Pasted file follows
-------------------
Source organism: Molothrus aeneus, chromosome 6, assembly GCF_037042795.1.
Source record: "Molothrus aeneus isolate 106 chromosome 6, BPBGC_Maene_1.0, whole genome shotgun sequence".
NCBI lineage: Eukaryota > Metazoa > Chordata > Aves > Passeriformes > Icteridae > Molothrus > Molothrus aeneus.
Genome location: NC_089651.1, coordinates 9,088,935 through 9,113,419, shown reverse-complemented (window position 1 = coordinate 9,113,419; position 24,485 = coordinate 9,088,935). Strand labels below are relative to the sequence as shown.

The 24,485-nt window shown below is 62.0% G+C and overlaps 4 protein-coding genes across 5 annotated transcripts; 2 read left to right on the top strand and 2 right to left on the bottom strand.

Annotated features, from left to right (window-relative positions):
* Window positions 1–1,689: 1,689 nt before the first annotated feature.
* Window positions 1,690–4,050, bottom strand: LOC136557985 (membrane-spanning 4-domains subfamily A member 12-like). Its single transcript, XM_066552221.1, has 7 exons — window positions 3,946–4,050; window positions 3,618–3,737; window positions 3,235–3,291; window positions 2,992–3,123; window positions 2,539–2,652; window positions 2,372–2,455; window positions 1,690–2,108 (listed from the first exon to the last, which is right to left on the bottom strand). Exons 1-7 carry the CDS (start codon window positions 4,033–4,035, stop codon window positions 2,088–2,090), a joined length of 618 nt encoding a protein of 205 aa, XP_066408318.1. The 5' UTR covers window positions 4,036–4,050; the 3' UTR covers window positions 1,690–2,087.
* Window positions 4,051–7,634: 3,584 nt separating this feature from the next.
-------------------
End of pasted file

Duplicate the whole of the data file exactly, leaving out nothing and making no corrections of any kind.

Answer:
Source organism: Molothrus aeneus, chromosome 6, assembly GCF_037042795.1.
Source record: "Molothrus aeneus isolate 106 chromosome 6, BPBGC_Maene_1.0, whole genome shotgun sequence".
NCBI lineage: Eukaryota > Metazoa > Chordata > Aves > Passeriformes > Icteridae > Molothrus > Molothrus aeneus.
Genome location: NC_089651.1, coordinates 9,088,935 through 9,113,419, shown reverse-complemented (window position 1 = coordinate 9,113,419; position 24,485 = coordinate 9,088,935). Strand labels below are relative to the sequence as shown.

The 24,485-nt window shown below is 62.0% G+C and overlaps 4 protein-coding genes across 5 annotated transcripts; 2 read left to right on the top strand and 2 right to left on the bottom strand.

Annotated features, from left to right (window-relative positions):
* Window positions 1–1,689: 1,689 nt before the first annotated feature.
* Window positions 1,690–4,050, bottom strand: LOC136557985 (membrane-spanning 4-domains subfamily A member 12-like). Its single transcript, XM_066552221.1, has 7 exons — window positions 3,946–4,050; window positions 3,618–3,737; window positions 3,235–3,291; window positions 2,992–3,123; window positions 2,539–2,652; window positions 2,372–2,455; window positions 1,690–2,108 (listed from the first exon to the last, which is right to left on the bottom strand). Exons 1-7 carry the CDS (start codon window positions 4,033–4,035, stop codon window positions 2,088–2,090), a joined length of 618 nt encoding a protein of 205 aa, XP_066408318.1. The 5' UTR covers window positions 4,036–4,050; the 3' UTR covers window positions 1,690–2,087.
* Window positions 4,051–7,634: 3,584 nt separating this feature from the next.